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Quad core only showing three in Task Manager.

    Question

  • Just a few days ago, all four cores were showing up. I had encountered a similar issue on another computer (that has Hyper-V running on it) where one core was missing. Turns out that somehow, one of the cores was turned off in the BIOS. I fixed that and everything is fine on it. NOW, on my main computer (ASUS M3N78-EM, BIOS 0704, AMD X4 965, it's a quad core), the normally 4 cores that show when I use the Affinity option for a task is now only showing 3. The BIOS reports 4 cores and the Device Manager shows 4 processors. However, the Task manager only shows 3, the NUMBER_OF_PROCESSORS value via the command line shows '3', in RegEdit, only '3' and when I try to use MSConfig, advanced options, it only lists 3 cores. I've tried changing the value in the registry to '4' and doing a reboot. Didn't work. Also looked in the BIOS and can't find anywhere that lets me decide how many cores to use (ie, if I want to disable a core or something, so I could see if it somehow got triggers). No good. Even tried setting the value via the command line and that doesn't have any effect (not that I really thought it would, but had to try anyway to see if it would help at all. I believe I may have somehow messed it up a few days ago (read first part of this post) by somehow limiting the maximum number of cores that W7 will see. Now I just need to somehow undo that, preferably without seeing if I can do a system restore (not sure if I have any I can revert to, to be honest). So am I missing something? Is there someplace else that I'm not aware of that helps to control the number of cores that the system has access to? I'm going to keep trying a few things, so obviously going to have several reboots (which I dread). Just hope there's a simple solution, without doing a fresh install.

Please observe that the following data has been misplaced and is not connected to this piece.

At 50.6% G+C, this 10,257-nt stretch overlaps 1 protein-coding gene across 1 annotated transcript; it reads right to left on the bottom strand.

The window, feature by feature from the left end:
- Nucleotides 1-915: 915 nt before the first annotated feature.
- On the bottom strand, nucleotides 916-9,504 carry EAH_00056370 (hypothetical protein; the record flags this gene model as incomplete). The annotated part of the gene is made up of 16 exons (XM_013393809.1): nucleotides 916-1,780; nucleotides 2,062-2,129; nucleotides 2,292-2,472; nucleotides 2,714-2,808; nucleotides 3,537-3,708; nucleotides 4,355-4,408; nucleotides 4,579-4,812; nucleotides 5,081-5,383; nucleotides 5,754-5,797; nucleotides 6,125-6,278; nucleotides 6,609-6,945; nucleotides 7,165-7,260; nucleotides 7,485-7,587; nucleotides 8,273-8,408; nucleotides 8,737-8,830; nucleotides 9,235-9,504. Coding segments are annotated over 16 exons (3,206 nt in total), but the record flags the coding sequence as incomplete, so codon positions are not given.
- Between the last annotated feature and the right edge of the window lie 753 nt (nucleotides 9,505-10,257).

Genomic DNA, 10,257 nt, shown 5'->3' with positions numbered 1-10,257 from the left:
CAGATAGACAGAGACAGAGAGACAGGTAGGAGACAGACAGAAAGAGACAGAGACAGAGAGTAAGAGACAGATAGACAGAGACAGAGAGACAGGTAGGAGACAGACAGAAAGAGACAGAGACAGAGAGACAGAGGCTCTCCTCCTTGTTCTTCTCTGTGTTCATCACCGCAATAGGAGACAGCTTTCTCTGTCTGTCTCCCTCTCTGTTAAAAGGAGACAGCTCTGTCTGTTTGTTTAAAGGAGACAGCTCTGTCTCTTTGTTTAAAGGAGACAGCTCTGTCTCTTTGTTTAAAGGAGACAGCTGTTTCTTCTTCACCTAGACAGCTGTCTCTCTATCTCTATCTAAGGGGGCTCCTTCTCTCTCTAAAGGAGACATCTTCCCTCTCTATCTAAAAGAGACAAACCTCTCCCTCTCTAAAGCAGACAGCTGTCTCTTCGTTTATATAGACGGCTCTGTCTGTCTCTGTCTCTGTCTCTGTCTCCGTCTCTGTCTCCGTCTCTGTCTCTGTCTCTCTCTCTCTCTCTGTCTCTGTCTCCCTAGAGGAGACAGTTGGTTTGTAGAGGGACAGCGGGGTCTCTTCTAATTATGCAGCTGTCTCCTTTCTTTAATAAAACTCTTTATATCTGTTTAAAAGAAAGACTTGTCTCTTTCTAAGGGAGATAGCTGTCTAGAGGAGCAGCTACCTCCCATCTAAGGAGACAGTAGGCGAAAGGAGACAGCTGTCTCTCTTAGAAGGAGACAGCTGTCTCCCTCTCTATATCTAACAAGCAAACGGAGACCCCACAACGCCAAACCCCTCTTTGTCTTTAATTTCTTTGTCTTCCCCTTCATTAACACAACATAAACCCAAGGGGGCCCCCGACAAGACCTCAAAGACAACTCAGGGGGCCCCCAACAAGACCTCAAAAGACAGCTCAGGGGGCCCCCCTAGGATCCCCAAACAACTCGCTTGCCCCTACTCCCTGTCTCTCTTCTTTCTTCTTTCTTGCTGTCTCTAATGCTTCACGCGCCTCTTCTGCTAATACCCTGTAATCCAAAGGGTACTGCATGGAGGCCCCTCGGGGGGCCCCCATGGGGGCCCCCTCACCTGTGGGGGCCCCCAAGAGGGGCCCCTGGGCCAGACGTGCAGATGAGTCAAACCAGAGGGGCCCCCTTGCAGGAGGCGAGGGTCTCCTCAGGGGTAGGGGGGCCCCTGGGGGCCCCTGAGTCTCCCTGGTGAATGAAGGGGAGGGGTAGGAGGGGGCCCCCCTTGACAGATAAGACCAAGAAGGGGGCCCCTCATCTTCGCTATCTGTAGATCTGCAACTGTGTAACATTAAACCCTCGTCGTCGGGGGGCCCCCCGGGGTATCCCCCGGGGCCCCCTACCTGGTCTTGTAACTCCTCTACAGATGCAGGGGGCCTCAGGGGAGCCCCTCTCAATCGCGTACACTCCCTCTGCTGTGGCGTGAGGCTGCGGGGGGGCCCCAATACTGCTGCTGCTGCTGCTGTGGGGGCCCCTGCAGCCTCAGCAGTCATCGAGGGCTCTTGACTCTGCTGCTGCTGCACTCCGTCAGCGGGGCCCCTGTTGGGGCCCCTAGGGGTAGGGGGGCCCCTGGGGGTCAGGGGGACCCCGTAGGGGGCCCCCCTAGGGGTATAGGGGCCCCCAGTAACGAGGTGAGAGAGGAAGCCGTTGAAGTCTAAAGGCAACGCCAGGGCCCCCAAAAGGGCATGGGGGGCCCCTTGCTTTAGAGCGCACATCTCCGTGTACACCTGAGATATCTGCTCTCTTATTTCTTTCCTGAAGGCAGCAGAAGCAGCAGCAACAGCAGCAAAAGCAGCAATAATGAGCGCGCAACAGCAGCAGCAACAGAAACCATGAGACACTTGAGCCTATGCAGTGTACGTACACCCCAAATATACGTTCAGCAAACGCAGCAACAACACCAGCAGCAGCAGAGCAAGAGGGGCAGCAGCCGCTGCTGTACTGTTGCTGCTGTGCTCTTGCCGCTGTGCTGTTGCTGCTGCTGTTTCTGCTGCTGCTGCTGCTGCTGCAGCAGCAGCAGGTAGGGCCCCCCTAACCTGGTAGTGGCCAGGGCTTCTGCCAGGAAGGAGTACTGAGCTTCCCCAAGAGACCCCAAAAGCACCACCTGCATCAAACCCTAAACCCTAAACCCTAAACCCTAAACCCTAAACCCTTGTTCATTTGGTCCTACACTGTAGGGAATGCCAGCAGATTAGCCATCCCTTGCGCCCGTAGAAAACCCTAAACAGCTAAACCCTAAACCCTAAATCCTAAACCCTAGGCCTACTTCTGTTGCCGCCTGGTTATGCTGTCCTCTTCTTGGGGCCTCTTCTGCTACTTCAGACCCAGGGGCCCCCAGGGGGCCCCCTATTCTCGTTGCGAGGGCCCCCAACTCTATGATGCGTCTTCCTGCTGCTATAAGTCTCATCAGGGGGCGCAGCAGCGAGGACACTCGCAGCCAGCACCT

Monday, January 16, 2012 12:58 AM

Answers

  • No, not a problem with the CPU. I've got 4 again and I think I know why, although there are two possibilities. First, I uninstalled each of the cores via the Device Manager. Uninstall and then when you start back up, it reinstalls right? (Well that's what it did for me at least.) Could be that it cleared something up. Or, second possibility, and I believe this is what happened to me. I think I had diddled with MSConfig and had set and even saved the setting of only having 3 cores available. Without restarting, unchecked the option to specify the number of cores. My theory is that the first save is what took, so it limited the number of cores. However since I had unchecked the option, it updated that part but not the fact that it wasn't supposed to limit the number of cores. Deciding to at least enable, reboot, disable, reboot to see if it would help, I limit the number of cores to two. Reboot. Disabled the option. Reboot. Now the number of cores is restored to four. It could still be from the first one though, as a reboot will reinstall the drivers for the processors and then tell you that you need to reboot. Or could be a mix of the two. Either way, have all four cores available again. I'll probably be doing a few more reboots in the next day or so, so will try to take a few minutes to test the theory out (the second one that is).
    • Marked as answer by Fangs McWolf Tuesday, January 17, 2012 8:55 AM
    Monday, January 16, 2012 1:25 AM

  • Download and install CPU-Z  http://www.cpuid.com/softwares/cpu-z.html  . How many cores does it show?